Moorish-design synagogue built in 1908, Samara, Russia. (YIVO)
The artists were Jews capable of painting the Hebrew inscriptions, including Yisra’el Lissnitsky (Gwoździec, Chodorów, [see image below, left]); Ḥayim Segal (Kapustiany, Dolginov); Ya‘akov Yehudah Leib (Przedbórz); and Eli‘ezer Sussman, who executed Galician-style paintings in southern Germany. These as well as other eighteenth-century artists are known from painted signatures captured in photographs and from research conducted by the artist El Lissitzky, who investigated Jewish material culture in Belorussia shortly after the Russian Revolution. Architecture, painting, and applied crafts are also known through early twentieth-century research by architect and historian Alfred Grotte, as well as through architectural scholars and historians such as Alois Breyer, Szymon Zajczyk, Majer Bałaban, and Adolf Szyszko-Bohusz. Jewish and Christian carpenters and craftsmen are occasionally named in inscriptions as builders and carvers of ark frames, ark door reliefs, bimahs and their canopies, exterior balustrades, and decorative ceilings.
As Jews left villages for larger towns and cities, synagogue forms underwent significant changes in the nineteenth century. The partition of Poland after 1772 led to the introduction of new forms influenced by modes prevailing in the conquering countries. Where Jews were either not trained or were prevented from being masons, Christian builders erected synagogues using plans adapted from basilican (aisled, usually rectangular) churches, albeit with galleries for women above the aisles and a recess for the ark. Illustrated architectural source books conveyed ideas from Germany and Austria to eastern builders. Reform congregations adopted ideas from Central and Western Europe, where the Reform movement originated.
Po‘ale Tsedek, Baritsu Street, Cluj, 2000. The synagogue was established in the early twentieth century by a group that included many craftsmen, including carpenters, tailors, and shoemakers. Photograph by David Gordon. (© David Gordon)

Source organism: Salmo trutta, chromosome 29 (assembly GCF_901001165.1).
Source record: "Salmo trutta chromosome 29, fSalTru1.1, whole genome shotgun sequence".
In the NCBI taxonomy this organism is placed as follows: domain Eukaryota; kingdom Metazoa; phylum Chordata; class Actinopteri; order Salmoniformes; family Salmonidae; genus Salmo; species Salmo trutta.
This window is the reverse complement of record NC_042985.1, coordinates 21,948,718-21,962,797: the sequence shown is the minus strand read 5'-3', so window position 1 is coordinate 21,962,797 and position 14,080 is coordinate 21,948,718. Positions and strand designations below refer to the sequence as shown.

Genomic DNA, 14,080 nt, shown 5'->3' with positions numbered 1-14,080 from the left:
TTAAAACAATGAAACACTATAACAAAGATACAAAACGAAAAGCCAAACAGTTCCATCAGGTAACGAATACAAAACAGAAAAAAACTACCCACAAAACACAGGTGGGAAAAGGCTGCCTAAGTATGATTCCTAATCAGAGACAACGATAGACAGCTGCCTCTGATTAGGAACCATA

Choral synagogues, known from Russia to Hungary, partly replaced the individual chanting of prayers with male choruses. There, as well as in all Reform temples, the ark and bimah stood close to each other at the eastern end. Rows of fixed seats directed congregants to that focal point rather than to a bimah placed in the center of a square-shaped room. The temple at Kraków-Kazimierz, the choral synagogue of Saint Petersburg (1893; architect Ivan Shaposhnikov, painter Lev Bakhman), and the eclectic Romanesque and Moorish-style choral synagogue of Vilna (1904; architect Adolf Zeligson) exemplify this type of building.
Where government authorities limited the number of synagogues permitted in a city, such rules encouraged larger than usual buildings, which could also accommodate expected newcomers. By 1868, the rapidly developing city of Odessa boasted two large, elaborately designed synagogues, as well as several dozen modest houses of prayer, as did Wrocław. In 1863, Ignacy Herzog built an eclectic-style Reform temple on the outskirts of Kazimierz, the Jewish suburb of Kraków, where smaller masonry synagogues had existed since the sixteenth century.
The rectangular plan was most common in cities, although around 1900 there was a turn to centralized plans, which were often domed, as at Szeged (1902; Lipót Baumhorn) and Poznań (1907; Richard Wolffenstein). The frequent desire of urban Jews to assimilate, at least in part, to the practices of the surrounding culture also helps to explain the growing resemblance of synagogues to basilican churches, often with women’s galleries above and flanking the men’s space or, as earlier, raised above the entrance (normally the western end), over the vestibule. Orthodox women were still screened from men’s view, while the women in the comparatively few Reform synagogues could be seen if their galleries rose above the north and south aisles rather than only at the western end.
Neolog synagogue designed by Lipót Baumhorn, built in 1924–1926, Lučenec, Slovakia, ca. 2000. Photo © Ruth Ellen Gruber. (Courtesy of the photographer)
New problems involving architectural style developed after 1830, a time marked by nationalism and historicism in design. Historical forms were revived for their connotations; for example, the pointed and delicate style of Gothic architecture was considered Catholic or French since it had first developed in thirteenth-century France. Jews, by contrast, often turned to commonly used forms, as they had done until the nineteenth century, or as late as 1860 in the case of the main synagogue in Odessa. Designed by Franz Morandi, the so-called Glavnaia Synagogue reflected a then common mixture of medieval forms known as Romanesque-Gothic.